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Learning to be prepared

NTU staff inform the National Preparedness Commission independent review

NPC cover

Two years ago very few people knew what a Local Resilience Forum was or what it did but the longest UK emergency in recent times has shifted the understanding of the role many people in our communities and across government. As with any civic organisation, NTU played an important role to help its staff and students to cope with the pandemic and its effects on their lives. A few members of staff played a role in the local response helping on a range of projects. Alongside this local response staff at NTU led by Associate Professor Rowena Hill played an important role through the C19 National Foresight Group which brought together key departments, agencies and organisations to consider the longer-term implications of the pandemic helping to consider how the people protecting us managed the systems and ensuring their voice was heard.

As the restrictions are removed and people begin to live with the impact of Covid-19 many people are reflecting on the pandemic period and looking to re-build and re-design processes and systems to ensure they can bend and flex to suit a new world. This is happening within NTU, organisations we work with like the National Emergencies Trust and central government with the Public Inquiry and commissions like the National Preparedness Commission which has now published its review of the legislative scaffolding that supports the resilience ecosystem across the UK.

The independent review led by Bruce Mann, former Director of the Civil Contingencies Secretariat conducted a thorough review interviewing 300 individuals and making 117 recommendations to ensure the systems are fit for current and new emergencies that will require our attention and response.

Due to the expertise held at NTU, we were interviewed during the Commissions review and our reports, knowledge and insights are built on through the report helping to ensure the UK is in a better place to cope with the emergencies that will shape the future of the UK and its communities and citizens. We hope that the recommendations made by the Commission are considered by central government and can be implemented to ensure we have a resilience system that can flourish in the years ahead to help us be prepared for any and all eventualities.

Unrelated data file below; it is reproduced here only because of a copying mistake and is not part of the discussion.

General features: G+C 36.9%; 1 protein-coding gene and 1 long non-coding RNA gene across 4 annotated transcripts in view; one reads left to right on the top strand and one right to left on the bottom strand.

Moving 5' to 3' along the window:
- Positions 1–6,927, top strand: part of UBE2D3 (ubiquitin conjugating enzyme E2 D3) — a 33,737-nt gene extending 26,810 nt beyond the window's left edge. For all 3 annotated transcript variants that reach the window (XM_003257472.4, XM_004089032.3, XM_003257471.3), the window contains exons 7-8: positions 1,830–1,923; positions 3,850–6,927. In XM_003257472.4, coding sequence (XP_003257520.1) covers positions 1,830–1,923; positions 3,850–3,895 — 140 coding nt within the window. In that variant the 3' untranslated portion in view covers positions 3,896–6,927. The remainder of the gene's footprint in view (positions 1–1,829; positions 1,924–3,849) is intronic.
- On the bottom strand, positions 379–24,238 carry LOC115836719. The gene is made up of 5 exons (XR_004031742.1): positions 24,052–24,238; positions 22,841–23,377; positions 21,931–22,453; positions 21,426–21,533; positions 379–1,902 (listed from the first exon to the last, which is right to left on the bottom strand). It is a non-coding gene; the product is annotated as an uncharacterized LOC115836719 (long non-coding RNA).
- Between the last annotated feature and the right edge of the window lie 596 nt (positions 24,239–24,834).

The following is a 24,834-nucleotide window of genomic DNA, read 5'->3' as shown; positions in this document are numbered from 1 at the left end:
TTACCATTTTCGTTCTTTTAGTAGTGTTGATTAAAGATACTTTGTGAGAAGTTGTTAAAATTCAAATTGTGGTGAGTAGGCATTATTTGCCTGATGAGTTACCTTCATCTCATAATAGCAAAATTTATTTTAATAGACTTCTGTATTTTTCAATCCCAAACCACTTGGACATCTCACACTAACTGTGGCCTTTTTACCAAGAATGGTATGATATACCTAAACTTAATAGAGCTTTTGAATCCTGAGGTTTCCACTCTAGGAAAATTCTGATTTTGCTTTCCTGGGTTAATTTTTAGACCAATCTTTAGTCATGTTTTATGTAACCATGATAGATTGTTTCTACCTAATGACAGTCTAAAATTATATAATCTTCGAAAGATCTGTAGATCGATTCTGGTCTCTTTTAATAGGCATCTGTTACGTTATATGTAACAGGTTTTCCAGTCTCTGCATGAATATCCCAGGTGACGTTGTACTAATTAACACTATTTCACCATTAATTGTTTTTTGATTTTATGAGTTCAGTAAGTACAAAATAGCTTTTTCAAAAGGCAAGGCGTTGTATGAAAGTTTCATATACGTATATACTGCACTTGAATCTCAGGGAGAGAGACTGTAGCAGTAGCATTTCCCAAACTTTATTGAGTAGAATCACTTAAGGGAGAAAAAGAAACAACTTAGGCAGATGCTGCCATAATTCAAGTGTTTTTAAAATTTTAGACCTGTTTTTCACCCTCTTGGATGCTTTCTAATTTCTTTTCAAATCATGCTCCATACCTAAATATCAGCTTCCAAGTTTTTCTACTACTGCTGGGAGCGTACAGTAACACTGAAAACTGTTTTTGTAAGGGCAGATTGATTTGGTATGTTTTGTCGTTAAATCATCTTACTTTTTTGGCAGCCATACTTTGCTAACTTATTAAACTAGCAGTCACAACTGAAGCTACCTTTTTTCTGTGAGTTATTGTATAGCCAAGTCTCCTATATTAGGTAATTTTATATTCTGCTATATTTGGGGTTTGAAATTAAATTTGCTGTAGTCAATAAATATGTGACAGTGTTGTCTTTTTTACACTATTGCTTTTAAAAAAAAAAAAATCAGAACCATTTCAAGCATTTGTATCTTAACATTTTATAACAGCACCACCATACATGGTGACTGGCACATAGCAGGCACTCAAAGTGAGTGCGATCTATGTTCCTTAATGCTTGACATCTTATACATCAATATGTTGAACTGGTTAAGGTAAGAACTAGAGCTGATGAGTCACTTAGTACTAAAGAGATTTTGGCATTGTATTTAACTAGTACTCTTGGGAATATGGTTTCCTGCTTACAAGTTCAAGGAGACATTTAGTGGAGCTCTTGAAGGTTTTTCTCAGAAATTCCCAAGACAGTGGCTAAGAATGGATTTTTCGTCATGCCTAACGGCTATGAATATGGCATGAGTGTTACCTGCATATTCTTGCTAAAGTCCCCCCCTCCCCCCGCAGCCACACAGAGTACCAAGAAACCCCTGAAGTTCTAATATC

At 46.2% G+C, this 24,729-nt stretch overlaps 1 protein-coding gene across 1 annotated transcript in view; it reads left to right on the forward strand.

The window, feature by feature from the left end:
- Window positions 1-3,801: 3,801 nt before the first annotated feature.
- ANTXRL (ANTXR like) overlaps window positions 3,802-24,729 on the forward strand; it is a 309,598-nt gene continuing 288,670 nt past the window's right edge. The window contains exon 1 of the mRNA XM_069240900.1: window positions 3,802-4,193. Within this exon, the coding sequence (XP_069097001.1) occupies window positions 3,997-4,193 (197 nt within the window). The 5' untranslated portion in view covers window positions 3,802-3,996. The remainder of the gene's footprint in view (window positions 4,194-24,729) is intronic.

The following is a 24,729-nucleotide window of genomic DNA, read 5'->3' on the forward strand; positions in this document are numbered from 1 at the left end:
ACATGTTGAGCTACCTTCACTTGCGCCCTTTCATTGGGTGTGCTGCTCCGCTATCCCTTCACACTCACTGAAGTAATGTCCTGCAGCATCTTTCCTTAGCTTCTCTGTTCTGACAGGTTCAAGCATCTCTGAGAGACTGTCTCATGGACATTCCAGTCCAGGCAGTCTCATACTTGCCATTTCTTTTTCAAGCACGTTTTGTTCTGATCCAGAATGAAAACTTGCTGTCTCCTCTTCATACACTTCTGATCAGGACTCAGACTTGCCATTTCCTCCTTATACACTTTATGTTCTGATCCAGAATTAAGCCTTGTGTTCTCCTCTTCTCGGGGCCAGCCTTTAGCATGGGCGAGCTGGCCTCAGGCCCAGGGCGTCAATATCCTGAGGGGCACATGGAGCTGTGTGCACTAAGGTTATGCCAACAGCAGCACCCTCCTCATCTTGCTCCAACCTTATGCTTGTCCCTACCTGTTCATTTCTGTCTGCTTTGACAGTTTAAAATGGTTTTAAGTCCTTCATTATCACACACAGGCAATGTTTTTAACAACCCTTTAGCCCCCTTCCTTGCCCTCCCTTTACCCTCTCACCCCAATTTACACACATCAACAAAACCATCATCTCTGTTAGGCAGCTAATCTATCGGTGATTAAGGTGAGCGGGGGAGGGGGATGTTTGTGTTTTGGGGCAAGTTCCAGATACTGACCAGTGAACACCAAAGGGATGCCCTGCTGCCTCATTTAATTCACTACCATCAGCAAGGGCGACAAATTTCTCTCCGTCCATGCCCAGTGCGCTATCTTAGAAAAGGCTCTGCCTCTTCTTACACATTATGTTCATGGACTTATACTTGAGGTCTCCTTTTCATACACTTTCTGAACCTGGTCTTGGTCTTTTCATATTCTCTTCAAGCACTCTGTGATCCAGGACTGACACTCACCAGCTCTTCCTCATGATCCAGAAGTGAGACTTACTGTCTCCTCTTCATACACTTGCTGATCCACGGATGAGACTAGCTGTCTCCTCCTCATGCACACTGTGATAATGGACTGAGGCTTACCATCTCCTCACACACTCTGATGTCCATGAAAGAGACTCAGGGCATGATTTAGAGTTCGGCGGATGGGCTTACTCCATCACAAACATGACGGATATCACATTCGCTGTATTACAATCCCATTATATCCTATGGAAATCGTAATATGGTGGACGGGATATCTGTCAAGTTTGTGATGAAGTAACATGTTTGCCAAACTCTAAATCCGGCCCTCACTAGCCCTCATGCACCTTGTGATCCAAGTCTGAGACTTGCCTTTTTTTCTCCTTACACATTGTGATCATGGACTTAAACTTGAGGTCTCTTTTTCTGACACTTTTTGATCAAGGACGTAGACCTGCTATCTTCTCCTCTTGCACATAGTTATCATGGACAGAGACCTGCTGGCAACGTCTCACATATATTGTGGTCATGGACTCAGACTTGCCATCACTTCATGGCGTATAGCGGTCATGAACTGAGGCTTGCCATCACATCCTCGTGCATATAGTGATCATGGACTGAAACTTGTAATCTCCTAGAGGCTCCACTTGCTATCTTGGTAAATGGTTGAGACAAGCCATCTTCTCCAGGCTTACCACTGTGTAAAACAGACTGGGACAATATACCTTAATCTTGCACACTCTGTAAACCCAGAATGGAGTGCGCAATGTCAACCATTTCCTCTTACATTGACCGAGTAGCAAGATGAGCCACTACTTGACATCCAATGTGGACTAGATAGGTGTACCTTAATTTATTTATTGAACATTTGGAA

At NTU we are continuing to build on our learning helping to create the Nottingham Expert Advisory Partnership as part of our Universities for Nottingham commitment to the city and county alongside the University of Nottingham. Dr Hill has also secured two secondments to further embed her expertise and learning with the National Police Chiefs Council exploring the impact of Climate Change (Civil Contingencies) and Adverse Weather alongside a Policy Fellowship on Climate Change to the Department of Levelling Up, Housing and Communities. Together with NCE she is also furthering the impact of our time with the C19 National Foresight Group and developing foresight methods with NTU to embed this learning and approach.

Please watch this space for updates on our future work in this space and follow this link to explore the full report and executive summary of the National Preparedness Commission independent review. A brief summary of the recommendations is shared with you below.

Key recommendations in the report include:

  • Need a major investment in skills, and new arrangements to check that people and emergency response teams at all levels are competent.
  • Fundamentally reboot the training system, including creating a Centre of Resilience Excellence (CORE).
  • Creating proper partnership arrangements which involve all the people, voluntary organisations and businesses who can contribute. Covid-19 showed what a true ‘Whole of Society’ response could look like
  • Publish more information on risks and their consequences to enable families, communities and businesses to be better prepared.
  • Give people affected by emergencies a voice in developing policy and operational practice.
  • Remove people’s concerns around data protection that is stopping the sharing of personal data and hindering people getting the support they need when they need it.
  • Increased funding to strengthen local partnerships.
  • Designate the National Security Adviser (or Deputy) as UK Government Chief Resilience Officer with personal accountability for what is done to build UK resilience.
  • Create a single dedicated national body to lead and drive the improvements needed with a clear mandate, authority and resources.
  • Better recognise the role of metro mayors in a crisis, as a clearly visible local leadership figure, with significant agency and authority.

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